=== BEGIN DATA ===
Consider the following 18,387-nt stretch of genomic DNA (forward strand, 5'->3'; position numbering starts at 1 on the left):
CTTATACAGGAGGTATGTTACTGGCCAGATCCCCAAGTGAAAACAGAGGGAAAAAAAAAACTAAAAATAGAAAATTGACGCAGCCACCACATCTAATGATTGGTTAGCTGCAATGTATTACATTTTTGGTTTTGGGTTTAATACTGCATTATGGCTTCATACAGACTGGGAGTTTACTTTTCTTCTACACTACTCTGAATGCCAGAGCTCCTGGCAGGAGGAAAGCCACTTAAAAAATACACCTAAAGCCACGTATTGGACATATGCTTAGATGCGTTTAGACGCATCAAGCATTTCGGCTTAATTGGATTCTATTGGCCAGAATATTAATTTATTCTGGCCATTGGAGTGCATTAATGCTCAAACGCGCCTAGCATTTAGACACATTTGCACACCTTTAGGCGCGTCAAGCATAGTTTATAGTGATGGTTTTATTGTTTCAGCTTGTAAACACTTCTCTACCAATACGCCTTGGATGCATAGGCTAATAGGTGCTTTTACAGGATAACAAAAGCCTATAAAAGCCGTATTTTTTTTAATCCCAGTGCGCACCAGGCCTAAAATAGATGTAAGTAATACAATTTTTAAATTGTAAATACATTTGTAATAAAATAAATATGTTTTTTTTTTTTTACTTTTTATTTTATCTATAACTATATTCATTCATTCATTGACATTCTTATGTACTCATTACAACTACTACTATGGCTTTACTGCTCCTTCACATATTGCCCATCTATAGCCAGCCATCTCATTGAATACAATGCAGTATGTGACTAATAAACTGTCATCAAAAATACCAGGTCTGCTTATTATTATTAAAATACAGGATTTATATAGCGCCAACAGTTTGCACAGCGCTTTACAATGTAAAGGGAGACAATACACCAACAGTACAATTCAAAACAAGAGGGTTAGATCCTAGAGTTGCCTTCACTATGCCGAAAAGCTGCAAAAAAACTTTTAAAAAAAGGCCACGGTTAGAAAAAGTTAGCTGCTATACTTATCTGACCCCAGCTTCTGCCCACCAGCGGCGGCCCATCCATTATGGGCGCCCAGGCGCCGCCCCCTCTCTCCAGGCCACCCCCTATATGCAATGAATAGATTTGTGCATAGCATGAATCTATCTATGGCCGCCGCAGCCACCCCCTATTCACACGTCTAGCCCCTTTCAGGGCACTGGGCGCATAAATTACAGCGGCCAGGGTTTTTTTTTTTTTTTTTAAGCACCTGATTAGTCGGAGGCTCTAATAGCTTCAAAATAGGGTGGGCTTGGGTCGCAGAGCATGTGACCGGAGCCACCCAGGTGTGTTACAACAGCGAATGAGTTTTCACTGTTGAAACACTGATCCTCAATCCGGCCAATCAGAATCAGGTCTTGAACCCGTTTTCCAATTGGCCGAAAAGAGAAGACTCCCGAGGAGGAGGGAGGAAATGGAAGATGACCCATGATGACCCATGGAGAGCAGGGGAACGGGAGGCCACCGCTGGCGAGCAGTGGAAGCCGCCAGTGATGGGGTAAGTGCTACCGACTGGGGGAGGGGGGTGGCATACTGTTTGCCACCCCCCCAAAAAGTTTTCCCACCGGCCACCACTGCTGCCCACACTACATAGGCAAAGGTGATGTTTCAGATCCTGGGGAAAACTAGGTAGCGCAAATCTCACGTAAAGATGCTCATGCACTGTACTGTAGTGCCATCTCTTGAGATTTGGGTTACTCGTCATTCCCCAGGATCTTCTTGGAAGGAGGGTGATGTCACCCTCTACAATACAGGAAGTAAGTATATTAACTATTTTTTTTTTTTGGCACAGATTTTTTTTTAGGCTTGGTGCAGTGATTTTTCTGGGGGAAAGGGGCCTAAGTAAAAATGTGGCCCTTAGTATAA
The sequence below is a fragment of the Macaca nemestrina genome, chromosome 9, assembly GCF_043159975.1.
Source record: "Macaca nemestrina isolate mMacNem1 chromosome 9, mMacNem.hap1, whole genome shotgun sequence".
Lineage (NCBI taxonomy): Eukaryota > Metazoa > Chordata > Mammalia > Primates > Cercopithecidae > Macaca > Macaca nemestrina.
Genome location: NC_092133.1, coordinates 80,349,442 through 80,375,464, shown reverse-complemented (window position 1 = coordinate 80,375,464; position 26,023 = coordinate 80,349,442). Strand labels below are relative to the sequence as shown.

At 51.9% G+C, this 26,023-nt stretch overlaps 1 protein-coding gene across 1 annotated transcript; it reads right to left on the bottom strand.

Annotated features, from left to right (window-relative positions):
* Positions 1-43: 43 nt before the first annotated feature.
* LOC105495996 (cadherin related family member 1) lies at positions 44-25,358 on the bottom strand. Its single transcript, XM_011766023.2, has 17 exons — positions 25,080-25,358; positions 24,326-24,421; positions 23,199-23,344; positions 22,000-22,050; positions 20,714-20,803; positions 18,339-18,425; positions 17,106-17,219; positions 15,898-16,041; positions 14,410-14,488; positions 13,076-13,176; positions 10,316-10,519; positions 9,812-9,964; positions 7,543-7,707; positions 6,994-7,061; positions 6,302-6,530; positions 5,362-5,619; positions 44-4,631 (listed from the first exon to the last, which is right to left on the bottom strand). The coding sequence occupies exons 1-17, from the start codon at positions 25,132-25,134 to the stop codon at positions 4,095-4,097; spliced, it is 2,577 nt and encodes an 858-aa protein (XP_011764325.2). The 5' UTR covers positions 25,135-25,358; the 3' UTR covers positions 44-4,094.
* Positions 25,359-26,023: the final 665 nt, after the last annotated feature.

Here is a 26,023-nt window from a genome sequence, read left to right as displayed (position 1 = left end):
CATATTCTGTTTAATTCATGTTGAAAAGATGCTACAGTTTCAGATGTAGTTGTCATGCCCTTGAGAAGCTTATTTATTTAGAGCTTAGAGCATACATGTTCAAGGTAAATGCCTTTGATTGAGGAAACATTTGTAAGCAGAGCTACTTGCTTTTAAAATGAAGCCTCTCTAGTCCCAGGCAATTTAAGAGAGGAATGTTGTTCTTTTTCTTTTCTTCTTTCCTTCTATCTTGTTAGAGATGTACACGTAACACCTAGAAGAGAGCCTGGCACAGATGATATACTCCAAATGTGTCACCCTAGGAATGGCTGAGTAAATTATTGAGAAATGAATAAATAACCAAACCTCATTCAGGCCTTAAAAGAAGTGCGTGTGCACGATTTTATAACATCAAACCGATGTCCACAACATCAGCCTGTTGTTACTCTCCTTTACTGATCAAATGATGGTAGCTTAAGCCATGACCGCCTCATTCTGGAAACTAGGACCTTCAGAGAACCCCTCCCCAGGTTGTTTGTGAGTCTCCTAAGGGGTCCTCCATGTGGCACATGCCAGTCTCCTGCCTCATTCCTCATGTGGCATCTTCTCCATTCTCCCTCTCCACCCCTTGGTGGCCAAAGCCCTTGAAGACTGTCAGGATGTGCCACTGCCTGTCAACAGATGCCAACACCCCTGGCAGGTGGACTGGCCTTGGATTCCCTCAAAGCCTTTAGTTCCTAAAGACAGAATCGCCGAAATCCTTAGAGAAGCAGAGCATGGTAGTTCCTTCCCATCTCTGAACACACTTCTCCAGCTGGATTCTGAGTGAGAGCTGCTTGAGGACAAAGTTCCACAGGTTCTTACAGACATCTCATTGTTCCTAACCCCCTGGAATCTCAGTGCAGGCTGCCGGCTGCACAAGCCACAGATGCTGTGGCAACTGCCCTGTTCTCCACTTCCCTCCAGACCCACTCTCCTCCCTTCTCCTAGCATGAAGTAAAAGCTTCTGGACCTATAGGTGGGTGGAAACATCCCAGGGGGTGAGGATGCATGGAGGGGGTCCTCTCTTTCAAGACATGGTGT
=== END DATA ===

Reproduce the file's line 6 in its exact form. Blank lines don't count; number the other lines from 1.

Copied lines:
Genome location: NC_092133.1, coordinates 80,349,442 through 80,375,464, shown reverse-complemented (window position 1 = coordinate 80,375,464; position 26,023 = coordinate 80,349,442). Strand labels below are relative to the sequence as shown.